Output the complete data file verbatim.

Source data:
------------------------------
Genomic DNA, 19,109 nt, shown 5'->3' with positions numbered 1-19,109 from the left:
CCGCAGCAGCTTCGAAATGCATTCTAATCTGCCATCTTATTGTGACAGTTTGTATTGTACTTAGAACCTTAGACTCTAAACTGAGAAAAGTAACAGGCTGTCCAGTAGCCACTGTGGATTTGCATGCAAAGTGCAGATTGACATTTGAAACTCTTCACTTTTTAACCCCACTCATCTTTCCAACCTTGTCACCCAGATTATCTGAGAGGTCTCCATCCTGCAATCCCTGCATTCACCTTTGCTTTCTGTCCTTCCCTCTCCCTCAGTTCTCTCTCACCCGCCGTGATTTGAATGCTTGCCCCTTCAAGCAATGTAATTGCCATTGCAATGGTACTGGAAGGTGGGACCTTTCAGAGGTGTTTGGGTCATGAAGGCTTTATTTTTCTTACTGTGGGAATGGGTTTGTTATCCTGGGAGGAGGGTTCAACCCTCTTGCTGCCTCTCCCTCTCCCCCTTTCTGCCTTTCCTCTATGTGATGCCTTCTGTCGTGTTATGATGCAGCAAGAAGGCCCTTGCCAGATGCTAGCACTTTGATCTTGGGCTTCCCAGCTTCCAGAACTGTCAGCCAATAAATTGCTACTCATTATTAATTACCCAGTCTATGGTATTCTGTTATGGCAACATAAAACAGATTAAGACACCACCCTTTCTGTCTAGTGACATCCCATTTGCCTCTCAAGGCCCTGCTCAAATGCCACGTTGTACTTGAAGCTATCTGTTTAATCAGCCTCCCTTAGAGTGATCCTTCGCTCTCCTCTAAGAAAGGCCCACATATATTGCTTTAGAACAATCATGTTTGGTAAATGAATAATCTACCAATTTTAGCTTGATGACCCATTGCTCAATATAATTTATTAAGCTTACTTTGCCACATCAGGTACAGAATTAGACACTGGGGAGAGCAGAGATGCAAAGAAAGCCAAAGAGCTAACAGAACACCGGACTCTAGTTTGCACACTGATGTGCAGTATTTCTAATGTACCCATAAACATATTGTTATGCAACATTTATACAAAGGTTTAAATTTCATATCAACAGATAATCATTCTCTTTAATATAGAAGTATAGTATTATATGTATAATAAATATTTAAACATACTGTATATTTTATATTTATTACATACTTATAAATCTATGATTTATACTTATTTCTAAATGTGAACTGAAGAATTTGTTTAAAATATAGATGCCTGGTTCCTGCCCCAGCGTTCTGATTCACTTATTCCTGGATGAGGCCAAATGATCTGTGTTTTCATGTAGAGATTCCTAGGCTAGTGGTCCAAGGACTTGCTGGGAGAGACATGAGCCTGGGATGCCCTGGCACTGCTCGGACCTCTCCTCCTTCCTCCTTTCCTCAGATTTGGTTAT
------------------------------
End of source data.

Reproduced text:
Genomic DNA, 19,109 nt, shown 5'->3' with positions numbered 1-19,109 from the left:
CCGCAGCAGCTTCGAAATGCATTCTAATCTGCCATCTTATTGTGACAGTTTGTATTGTACTTAGAACCTTAGACTCTAAACTGAGAAAAGTAACAGGCTGTCCAGTAGCCACTGTGGATTTGCATGCAAAGTGCAGATTGACATTTGAAACTCTTCACTTTTTAACCCCACTCATCTTTCCAACCTTGTCACCCAGATTATCTGAGAGGTCTCCATCCTGCAATCCCTGCATTCACCTTTGCTTTCTGTCCTTCCCTCTCCCTCAGTTCTCTCTCACCCGCCGTGATTTGAATGCTTGCCCCTTCAAGCAATGTAATTGCCATTGCAATGGTACTGGAAGGTGGGACCTTTCAGAGGTGTTTGGGTCATGAAGGCTTTATTTTTCTTACTGTGGGAATGGGTTTGTTATCCTGGGAGGAGGGTTCAACCCTCTTGCTGCCTCTCCCTCTCCCCCTTTCTGCCTTTCCTCTATGTGATGCCTTCTGTCGTGTTATGATGCAGCAAGAAGGCCCTTGCCAGATGCTAGCACTTTGATCTTGGGCTTCCCAGCTTCCAGAACTGTCAGCCAATAAATTGCTACTCATTATTAATTACCCAGTCTATGGTATTCTGTTATGGCAACATAAAACAGATTAAGACACCACCCTTTCTGTCTAGTGACATCCCATTTGCCTCTCAAGGCCCTGCTCAAATGCCACGTTGTACTTGAAGCTATCTGTTTAATCAGCCTCCCTTAGAGTGATCCTTCGCTCTCCTCTAAGAAAGGCCCACATATATTGCTTTAGAACAATCATGTTTGGTAAATGAATAATCTACCAATTTTAGCTTGATGACCCATTGCTCAATATAATTTATTAAGCTTACTTTGCCACATCAGGTACAGAATTAGACACTGGGGAGAGCAGAGATGCAAAGAAAGCCAAAGAGCTAACAGAACACCGGACTCTAGTTTGCACACTGATGTGCAGTATTTCTAATGTACCCATAAACATATTGTTATGCAACATTTATACAAAGGTTTAAATTTCATATCAACAGATAATCATTCTCTTTAATATAGAAGTATAGTATTATATGTATAATAAATATTTAAACATACTGTATATTTTATATTTATTACATACTTATAAATCTATGATTTATACTTATTTCTAAATGTGAACTGAAGAATTTGTTTAAAATATAGATGCCTGGTTCCTGCCCCAGCGTTCTGATTCACTTATTCCTGGATGAGGCCAAATGATCTGTGTTTTCATGTAGAGATTCCTAGGCTAGTGGTCCAAGGACTTGCTGGGAGAGACATGAGCCTGGGATGCCCTGGCACTGCTCGGACCTCTCCTCCTTCCTCCTTTCCTCAGATTTGGTTAT